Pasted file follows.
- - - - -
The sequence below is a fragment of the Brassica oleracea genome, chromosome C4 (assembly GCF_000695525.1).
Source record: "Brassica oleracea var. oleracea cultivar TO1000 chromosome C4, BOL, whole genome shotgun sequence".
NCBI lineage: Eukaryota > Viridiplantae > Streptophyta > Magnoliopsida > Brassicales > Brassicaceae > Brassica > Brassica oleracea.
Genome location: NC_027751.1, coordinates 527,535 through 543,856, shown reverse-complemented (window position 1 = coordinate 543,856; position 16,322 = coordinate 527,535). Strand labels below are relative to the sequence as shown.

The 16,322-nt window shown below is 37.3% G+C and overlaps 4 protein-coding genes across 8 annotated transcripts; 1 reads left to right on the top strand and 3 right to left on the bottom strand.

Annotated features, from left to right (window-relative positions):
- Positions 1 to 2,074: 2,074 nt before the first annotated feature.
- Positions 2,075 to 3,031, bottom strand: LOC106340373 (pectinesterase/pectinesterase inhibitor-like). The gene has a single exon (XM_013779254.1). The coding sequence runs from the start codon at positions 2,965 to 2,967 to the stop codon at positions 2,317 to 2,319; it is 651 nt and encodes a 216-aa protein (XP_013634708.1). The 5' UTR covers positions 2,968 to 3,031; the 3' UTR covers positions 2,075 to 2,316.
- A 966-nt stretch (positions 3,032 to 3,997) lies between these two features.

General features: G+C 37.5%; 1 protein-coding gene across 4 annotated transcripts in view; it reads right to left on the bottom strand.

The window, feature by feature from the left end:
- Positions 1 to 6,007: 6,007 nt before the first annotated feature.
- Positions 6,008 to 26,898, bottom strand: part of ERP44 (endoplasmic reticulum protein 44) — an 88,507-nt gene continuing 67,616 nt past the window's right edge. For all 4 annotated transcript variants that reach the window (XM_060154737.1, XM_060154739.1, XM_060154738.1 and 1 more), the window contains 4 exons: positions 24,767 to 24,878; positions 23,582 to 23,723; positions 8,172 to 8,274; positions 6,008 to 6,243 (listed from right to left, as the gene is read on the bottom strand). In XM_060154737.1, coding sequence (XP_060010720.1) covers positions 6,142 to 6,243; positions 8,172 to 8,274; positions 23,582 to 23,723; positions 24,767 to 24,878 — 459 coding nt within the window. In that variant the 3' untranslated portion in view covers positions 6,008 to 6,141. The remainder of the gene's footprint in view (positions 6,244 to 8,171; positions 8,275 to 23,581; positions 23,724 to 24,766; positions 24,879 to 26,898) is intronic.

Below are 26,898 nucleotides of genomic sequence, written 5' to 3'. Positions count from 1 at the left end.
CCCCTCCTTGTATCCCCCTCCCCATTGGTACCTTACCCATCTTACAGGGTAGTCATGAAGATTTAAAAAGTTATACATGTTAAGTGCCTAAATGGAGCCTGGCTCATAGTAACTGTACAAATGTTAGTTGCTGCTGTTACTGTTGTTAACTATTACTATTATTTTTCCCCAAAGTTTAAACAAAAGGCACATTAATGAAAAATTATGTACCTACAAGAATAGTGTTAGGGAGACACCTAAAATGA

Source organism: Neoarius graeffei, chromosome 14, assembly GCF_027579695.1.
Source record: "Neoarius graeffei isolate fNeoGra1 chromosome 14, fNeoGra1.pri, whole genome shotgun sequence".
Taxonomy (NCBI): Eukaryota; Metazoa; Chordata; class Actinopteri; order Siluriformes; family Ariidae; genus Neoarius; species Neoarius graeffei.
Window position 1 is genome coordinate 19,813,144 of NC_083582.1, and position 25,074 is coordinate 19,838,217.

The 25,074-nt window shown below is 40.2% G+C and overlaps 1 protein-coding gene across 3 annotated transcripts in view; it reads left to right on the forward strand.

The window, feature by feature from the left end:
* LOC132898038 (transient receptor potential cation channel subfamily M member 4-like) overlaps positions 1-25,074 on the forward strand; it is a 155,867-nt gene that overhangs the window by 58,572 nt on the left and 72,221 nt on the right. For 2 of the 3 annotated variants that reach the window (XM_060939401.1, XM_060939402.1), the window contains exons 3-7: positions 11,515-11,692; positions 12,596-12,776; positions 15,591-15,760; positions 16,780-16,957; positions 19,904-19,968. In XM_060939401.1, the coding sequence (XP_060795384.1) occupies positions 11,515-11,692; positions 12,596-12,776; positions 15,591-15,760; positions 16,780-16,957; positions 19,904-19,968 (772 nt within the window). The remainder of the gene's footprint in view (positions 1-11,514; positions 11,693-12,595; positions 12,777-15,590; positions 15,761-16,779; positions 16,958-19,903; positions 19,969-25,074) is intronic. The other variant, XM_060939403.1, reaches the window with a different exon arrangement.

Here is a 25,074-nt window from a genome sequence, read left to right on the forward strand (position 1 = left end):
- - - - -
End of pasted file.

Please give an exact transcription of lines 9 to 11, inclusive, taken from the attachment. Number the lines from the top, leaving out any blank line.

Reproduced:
- A 966-nt stretch (positions 3,032 to 3,997) lies between these two features.

General features: G+C 37.5%; 1 protein-coding gene across 4 annotated transcripts in view; it reads right to left on the bottom strand.

The window, feature by feature from the left end: